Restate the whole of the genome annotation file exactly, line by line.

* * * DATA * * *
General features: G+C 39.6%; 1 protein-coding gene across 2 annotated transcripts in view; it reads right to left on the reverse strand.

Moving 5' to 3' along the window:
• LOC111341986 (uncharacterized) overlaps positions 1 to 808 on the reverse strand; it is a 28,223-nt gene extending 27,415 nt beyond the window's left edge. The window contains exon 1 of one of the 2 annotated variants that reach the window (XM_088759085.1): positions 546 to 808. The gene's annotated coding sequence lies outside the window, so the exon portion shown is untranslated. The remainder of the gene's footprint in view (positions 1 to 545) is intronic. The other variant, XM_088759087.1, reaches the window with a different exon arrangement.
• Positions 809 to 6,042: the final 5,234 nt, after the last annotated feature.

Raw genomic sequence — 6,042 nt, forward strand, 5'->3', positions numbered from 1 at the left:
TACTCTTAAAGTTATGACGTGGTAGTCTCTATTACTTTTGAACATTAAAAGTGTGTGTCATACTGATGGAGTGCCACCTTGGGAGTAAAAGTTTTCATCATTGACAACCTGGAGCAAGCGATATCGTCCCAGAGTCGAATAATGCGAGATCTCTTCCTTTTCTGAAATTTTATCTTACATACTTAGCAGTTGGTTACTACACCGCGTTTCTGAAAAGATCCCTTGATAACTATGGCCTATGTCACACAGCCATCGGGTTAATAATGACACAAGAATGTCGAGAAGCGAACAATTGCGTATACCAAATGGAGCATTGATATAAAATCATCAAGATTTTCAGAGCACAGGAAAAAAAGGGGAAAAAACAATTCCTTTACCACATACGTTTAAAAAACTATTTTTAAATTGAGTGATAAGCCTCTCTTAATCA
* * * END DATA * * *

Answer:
General features: G+C 39.6%; 1 protein-coding gene across 2 annotated transcripts in view; it reads right to left on the reverse strand.

Moving 5' to 3' along the window:
• LOC111341986 (uncharacterized) overlaps positions 1 to 808 on the reverse strand; it is a 28,223-nt gene extending 27,415 nt beyond the window's left edge. The window contains exon 1 of one of the 2 annotated variants that reach the window (XM_088759085.1): positions 546 to 808. The gene's annotated coding sequence lies outside the window, so the exon portion shown is untranslated. The remainder of the gene's footprint in view (positions 1 to 545) is intronic. The other variant, XM_088759087.1, reaches the window with a different exon arrangement.
• Positions 809 to 6,042: the final 5,234 nt, after the last annotated feature.

Raw genomic sequence — 6,042 nt, forward strand, 5'->3', positions numbered from 1 at the left:
TACTCTTAAAGTTATGACGTGGTAGTCTCTATTACTTTTGAACATTAAAAGTGTGTGTCATACTGATGGAGTGCCACCTTGGGAGTAAAAGTTTTCATCATTGACAACCTGGAGCAAGCGATATCGTCCCAGAGTCGAATAATGCGAGATCTCTTCCTTTTCTGAAATTTTATCTTACATACTTAGCAGTTGGTTACTACACCGCGTTTCTGAAAAGATCCCTTGATAACTATGGCCTATGTCACACAGCCATCGGGTTAATAATGACACAAGAATGTCGAGAAGCGAACAATTGCGTATACCAAATGGAGCATTGATATAAAATCATCAAGATTTTCAGAGCACAGGAAAAAAAGGGGAAAAAACAATTCCTTTACCACATACGTTTAAAAAACTATTTTTAAATTGAGTGATAAGCCTCTCTTAATCA